Posted 11 months ago
By John Axtell
The overall index in Creighton University’s month survey of supply managers in the 9-state Mid-America region came in below the growth-neutral point of 50 for the fifth time in the past six months in December.
Economist and survey head Ernie Goss says the 49.5 index was up 1-1/2 points for the month and up 3 full points from November, pointing to slightly negative to zero growth for the region in the next three to six months, but still no recession.
Goss says there are a lot of factors involved in the regional slowdown, but puts much of the blame on the struggling global economy reducing demand for ag products from the Mid-America region.
Goss also blames the uncertainty caused by the gridlock in Washington over a variety of key issues including the implementation of Obamacare and the fiscal cliff…the expiring tax cuts and coming spending cuts avoided with the compromise passed Monday and Tuesday.
The region’s employment gauge dipped below growth neutral to 48.0 while the prices-paid index, which track inflation through the cost of raw materials and supplies, fell about a point to 63.5.
The confidence index, how the supply managers see things 6 months ahead, rose 6-1/2 points to reach growth-neutral…which Goss thinks is simply a result of things in December not being as bad as the supply managers had feared a month earlier.
The Creighton survey offers numbers for each of the 9 states as well as for the region as a whole. Nebraska, like the region, had its overall index improve slightly…1.1 points…but still come in below growth-neutral for the 5th time in 6 months at 48.4. The various components of the index were also below 50, including employment at 46.7.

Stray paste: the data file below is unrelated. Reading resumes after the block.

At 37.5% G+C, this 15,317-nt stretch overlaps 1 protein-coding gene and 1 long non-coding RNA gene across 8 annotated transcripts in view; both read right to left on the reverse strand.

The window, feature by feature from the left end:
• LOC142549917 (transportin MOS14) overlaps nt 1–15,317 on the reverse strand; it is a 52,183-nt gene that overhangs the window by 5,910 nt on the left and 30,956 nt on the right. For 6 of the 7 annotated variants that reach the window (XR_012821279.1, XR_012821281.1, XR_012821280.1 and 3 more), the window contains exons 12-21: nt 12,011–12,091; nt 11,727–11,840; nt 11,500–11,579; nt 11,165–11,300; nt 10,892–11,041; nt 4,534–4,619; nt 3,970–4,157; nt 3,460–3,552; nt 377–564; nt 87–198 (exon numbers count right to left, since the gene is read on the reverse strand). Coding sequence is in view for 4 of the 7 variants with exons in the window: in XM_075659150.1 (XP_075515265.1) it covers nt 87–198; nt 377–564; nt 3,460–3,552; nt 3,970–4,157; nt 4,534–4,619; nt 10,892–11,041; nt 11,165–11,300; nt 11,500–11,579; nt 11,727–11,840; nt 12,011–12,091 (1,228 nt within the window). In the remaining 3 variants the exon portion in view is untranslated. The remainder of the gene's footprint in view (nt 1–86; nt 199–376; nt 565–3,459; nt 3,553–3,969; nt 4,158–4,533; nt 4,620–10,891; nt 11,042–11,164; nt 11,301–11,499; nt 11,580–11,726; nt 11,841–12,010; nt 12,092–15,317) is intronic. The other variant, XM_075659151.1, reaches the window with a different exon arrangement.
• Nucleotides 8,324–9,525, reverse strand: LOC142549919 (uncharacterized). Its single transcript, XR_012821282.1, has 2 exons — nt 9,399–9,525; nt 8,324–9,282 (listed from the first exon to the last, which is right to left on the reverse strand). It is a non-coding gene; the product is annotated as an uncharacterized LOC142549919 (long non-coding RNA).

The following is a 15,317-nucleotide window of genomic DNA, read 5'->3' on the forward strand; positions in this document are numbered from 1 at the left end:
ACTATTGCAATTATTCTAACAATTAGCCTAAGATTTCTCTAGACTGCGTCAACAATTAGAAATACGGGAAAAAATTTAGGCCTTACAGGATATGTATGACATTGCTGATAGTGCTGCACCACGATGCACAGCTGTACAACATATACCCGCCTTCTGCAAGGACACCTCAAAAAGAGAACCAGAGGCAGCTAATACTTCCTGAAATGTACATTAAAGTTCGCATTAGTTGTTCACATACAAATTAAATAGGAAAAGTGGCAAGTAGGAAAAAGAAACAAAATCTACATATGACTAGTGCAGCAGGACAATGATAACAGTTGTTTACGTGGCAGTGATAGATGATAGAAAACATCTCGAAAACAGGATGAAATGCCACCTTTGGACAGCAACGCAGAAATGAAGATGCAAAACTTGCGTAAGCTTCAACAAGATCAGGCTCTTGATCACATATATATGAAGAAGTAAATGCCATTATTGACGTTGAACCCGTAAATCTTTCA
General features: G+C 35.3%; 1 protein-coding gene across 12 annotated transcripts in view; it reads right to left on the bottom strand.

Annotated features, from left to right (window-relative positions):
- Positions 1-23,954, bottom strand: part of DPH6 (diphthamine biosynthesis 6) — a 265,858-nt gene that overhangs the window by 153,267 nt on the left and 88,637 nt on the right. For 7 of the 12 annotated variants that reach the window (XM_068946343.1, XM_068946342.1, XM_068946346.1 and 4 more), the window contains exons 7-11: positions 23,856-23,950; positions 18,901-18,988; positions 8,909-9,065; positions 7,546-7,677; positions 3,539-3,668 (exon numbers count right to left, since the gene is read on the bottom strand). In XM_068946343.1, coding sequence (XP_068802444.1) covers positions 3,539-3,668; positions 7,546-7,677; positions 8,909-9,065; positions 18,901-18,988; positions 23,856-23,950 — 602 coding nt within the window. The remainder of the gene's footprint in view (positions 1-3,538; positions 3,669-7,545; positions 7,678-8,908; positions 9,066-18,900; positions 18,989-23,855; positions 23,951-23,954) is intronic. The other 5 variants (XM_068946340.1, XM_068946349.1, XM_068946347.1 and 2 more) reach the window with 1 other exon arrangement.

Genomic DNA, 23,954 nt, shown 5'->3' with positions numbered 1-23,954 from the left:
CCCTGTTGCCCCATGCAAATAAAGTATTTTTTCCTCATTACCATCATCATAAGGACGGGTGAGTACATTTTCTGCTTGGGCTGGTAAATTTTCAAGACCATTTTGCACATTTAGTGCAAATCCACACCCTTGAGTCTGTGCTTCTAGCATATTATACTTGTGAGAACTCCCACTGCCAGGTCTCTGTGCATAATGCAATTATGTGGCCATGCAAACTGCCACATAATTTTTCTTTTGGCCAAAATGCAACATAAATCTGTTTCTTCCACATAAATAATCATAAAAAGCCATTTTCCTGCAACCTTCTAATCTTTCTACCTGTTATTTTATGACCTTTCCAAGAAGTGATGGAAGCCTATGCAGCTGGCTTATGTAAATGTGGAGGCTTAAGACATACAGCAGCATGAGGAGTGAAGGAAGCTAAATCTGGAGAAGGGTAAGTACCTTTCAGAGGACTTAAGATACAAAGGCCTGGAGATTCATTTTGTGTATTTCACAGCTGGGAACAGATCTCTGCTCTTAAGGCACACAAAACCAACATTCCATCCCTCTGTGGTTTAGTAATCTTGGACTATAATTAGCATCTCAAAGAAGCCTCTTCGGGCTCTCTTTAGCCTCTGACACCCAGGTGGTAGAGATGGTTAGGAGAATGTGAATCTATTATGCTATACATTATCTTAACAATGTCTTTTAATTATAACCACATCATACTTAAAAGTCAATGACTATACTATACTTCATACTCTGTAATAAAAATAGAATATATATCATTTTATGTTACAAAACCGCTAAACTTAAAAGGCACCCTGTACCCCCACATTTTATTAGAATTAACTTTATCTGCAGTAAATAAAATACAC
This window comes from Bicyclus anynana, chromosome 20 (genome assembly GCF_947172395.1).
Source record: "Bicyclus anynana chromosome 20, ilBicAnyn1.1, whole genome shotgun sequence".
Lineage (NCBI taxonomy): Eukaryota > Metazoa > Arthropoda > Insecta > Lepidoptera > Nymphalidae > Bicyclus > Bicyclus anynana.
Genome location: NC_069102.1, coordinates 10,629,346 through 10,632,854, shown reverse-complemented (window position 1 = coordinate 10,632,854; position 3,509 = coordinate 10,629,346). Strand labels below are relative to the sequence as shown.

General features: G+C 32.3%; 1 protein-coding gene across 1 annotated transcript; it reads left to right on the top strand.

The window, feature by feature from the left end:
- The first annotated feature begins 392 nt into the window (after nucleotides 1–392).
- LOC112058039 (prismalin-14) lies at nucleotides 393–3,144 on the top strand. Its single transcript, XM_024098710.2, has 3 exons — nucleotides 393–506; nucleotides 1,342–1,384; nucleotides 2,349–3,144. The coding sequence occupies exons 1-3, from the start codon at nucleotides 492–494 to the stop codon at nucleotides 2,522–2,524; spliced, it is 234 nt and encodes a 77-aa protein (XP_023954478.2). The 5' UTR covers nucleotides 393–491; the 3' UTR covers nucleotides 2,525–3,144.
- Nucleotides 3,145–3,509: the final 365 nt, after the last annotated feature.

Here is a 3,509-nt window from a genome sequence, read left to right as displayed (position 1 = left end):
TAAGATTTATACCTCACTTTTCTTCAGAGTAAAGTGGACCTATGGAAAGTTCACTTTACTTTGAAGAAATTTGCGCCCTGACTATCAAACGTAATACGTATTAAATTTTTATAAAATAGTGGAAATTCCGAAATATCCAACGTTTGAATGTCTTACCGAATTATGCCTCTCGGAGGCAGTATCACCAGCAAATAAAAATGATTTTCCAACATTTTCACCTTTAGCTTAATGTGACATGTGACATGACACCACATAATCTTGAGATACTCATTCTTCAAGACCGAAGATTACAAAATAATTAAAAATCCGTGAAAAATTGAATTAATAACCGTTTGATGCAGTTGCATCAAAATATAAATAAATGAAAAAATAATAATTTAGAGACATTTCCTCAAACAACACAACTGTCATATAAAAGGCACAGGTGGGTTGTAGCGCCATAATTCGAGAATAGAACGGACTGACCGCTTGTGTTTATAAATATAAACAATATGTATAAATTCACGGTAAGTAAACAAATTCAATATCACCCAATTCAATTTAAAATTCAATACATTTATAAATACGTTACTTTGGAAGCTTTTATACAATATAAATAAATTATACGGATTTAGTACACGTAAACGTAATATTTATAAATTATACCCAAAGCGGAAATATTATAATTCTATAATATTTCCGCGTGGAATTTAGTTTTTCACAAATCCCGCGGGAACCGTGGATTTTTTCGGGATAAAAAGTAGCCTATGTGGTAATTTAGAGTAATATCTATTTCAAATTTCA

Goss says Nebraska was one of only three states in the region to expand its labor force over the last year, but still was able to add jobs at a pace that reduced its unemployment rate to the second lowest in the nation.
Nebraska gained almost 3,000 manufacturing jobs since the national recovery began in July 2009, but Goss expects no more than slow job gains for the first half of 2013 in both the manufacturing and non-manfacturing sectors.
South Dakota’s overall index rose above 50 for the first time in 6 months, but only to tepid 51.9. All the components except inventories were also above 50, with employment at 54.3.
The state’s labor force shrank by approximately 2,600 workers, allowing the unemployment rate to drop despite almost no job growth.
South Dakota has added more than 4,000 manufacturing jobs during the recovery, but Goss says the survey points to a reversal of those gains over the next 6 months with no change in manufacturing jobs and very slow increases in nonmanufacturing jobs.